In Westport he was known for sailing his sloop Windfall on Long Island Sound, with family, friends, co-workers, Y’s Men and his golden retrievers. He twice served as commodore of the Minuteman Yacht Club. He was appointed to the Parks & Recreation Commission, where he headed the committee that was instrumental in improving Compo Beach’s Ned Dimes Marina, including the concrete flotation docks that increased capacity and convenience.
At the end of his career Joel joined the staff of the National Association of Amateur Radio as technical editor of their journal QST. He wrote a popular monthly column and did a podcast called “The Doctor is In,” answering technical questions from hams.
Among the books Joel wrote are Basic Radio;Basic Antennas; The ARRL Guide to Antenna Tuners; Hamspeak; The Care and Feeding of Transmission Lines; Understanding Your Antenna Analyzer, and The Radio Amateur’s Workshop.
Joel is survived by his wife of 58 years, Nancy Gatrall Hallas; daughter Katie J. (Mike) Phillis, and son Dr. Stephen J. (Dr. Sabrina Noel) Hallas.
Burial will be private. A memorial service will be held this spring.
Air-cooled cars stopped traffic along Myrtle Avenue yesterday. They vehicles were parked — and exhibited — on Veterans Green. Sponsored by the Small Car Company, the show raised money for Person-to-Person in Norwalk.
Westport-based Small Car Company — a club for air-cool aficionados — is loosely connected to the car dealership of the same name. It was located on Post Road West, diagonally across from Kings Highway Elementary School. Today we know it as Carvana.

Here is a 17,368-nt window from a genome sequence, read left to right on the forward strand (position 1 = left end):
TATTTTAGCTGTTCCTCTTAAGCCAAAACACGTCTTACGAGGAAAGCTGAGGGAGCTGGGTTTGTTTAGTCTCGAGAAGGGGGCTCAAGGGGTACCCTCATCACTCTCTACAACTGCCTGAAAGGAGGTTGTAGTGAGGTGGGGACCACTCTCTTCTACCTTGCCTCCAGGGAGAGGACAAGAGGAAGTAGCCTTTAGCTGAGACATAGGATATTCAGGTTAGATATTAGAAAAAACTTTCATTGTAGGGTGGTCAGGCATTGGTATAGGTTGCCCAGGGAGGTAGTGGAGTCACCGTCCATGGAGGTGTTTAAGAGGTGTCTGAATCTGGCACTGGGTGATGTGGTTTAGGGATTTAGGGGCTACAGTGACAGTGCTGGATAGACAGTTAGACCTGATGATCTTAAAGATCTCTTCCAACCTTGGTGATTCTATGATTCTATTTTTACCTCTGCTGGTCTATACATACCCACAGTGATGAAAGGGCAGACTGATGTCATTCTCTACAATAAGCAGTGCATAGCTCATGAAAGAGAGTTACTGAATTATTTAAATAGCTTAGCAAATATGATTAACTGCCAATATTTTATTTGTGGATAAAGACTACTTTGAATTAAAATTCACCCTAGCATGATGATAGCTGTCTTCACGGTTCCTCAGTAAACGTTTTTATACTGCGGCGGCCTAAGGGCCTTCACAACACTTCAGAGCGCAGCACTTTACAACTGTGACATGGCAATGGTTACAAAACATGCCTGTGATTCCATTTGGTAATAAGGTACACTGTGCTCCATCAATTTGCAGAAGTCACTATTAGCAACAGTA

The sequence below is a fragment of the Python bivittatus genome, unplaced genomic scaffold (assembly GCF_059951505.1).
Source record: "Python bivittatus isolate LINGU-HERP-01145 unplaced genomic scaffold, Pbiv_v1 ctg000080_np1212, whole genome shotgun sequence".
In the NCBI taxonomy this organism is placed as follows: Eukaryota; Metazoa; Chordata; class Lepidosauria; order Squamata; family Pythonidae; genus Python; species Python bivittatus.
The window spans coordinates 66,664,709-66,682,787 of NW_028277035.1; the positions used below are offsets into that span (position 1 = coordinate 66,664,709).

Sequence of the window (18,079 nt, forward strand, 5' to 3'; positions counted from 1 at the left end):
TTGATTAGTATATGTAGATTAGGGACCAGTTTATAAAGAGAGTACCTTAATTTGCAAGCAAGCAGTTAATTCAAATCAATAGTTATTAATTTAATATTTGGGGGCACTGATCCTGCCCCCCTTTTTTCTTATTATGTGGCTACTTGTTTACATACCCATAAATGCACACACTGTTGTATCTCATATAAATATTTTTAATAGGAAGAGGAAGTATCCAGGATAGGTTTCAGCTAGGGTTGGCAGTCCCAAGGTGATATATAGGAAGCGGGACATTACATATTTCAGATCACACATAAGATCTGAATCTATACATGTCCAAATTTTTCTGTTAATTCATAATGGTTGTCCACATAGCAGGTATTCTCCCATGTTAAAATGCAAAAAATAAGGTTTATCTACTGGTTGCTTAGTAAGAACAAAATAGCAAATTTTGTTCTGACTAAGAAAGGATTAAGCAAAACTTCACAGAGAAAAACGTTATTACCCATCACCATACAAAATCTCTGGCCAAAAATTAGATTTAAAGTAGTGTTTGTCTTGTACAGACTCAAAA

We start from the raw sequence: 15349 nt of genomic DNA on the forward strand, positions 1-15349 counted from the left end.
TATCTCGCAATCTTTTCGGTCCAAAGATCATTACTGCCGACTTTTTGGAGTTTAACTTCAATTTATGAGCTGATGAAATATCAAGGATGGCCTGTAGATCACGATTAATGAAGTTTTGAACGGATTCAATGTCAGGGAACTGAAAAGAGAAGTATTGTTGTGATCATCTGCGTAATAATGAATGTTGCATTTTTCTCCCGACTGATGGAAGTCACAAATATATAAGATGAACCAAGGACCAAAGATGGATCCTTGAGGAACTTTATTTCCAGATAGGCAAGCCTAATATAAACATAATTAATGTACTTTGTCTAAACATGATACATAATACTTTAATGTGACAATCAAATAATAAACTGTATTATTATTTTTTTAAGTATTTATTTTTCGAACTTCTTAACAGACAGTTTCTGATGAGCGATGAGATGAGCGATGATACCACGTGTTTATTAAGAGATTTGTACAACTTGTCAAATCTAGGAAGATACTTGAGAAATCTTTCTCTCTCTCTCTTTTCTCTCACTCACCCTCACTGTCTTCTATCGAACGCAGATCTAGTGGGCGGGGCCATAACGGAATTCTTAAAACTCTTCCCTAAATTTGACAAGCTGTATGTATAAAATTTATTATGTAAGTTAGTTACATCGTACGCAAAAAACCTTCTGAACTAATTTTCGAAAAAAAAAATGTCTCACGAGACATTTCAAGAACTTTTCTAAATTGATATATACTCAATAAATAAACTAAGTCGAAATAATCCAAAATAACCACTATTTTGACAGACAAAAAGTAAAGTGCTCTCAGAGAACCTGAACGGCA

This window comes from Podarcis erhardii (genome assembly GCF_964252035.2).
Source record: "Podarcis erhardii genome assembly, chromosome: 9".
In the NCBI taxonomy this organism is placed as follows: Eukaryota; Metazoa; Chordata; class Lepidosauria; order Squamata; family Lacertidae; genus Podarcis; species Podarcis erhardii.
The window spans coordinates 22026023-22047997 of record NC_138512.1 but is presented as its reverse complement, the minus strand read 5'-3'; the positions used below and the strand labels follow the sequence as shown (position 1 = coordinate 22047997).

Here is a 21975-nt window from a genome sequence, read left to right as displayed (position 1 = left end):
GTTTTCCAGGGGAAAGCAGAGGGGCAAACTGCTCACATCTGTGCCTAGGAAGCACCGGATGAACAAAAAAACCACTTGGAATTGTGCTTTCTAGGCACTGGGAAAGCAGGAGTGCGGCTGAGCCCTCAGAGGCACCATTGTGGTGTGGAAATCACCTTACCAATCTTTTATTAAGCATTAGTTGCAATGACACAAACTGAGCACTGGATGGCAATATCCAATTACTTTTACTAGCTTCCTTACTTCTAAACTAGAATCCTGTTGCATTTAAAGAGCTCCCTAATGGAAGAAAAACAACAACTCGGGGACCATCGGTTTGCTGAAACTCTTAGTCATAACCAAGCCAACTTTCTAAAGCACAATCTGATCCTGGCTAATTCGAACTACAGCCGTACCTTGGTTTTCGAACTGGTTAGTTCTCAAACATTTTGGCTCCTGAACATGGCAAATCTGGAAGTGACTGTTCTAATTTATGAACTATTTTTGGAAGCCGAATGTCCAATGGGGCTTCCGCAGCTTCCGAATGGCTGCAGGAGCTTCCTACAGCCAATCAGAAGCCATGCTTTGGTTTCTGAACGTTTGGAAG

It’s always important to give blood. Tomorrow (Tuesday, October 12, 11 a.m. to 4 p.m., VFW, 465 Riverside Avenue) you can donate in honor of a Westporter.
The Charley with a Y Foundation is sponsoring the event. “Charley” was Marine LCPL Charles Rochlin. The 2003 Staples High School graduate spent 7 months in Iraq. He was on leave in Westport when he died in an automobile accident.
Click here for an appointment (use sponsor code VFWWestport), or call 1-800-733-2767.
Genevieve Bouchard — owner of Scout & Molly’s, the women’s clothing boutique in Playhouse Square — recently lost her mother, Chantal Haskew.
At her death, the frequent Westport visitor and talented artist was one of the longest living liver transplant patients in the US. She lived one-third of her life because in 1995 a stranger donated organs. Thanks to her liver, Chantal enjoyed the weddings of her 5 children, and the joys of her 8 grandchildren.
In honor of her mom — and all the organ donors out there — Scout & Molly’s is hosting a special shopping day. This Thursday (October 14, 10 a.m. to 2 p.m.), a portion of all sales will be donated to Donate Life America.
Transplant recipients will be there, telling stories of their second chances at life.
A few tickets remain for this Friday’s (October 15, Fairfield Theater Company) “Evening of Motown” benefit for CLASP Homes.
Band Central — “music with a purpose” — will perform America’s favorite hits. Proceeds support CLASP’s work. The Westport non-profit supports adults with autism and other intellectual disabilities, through group homes and enrichment programs.
$40 tickets include a pre-party with lite bites. Art by CLASP residents will be on display. Click here to purchase.
Congratulations to the Westport Soccer Association’s U-11 blue team. They played 4 games in one day, and won the Bethel Columbus Day tournament.
Top row (left to right): head coach Bardhl Limani, James Tansley, Luke Shiel, John Walker, Peter Shakos, Lochlann Treanor, Nicolas Barreto, assistant coach Jeffery Holl, Bottom: Mason Holl, Atticus Lavergne, Andrew Floto, Matthew Alfaro, Zylan Wang.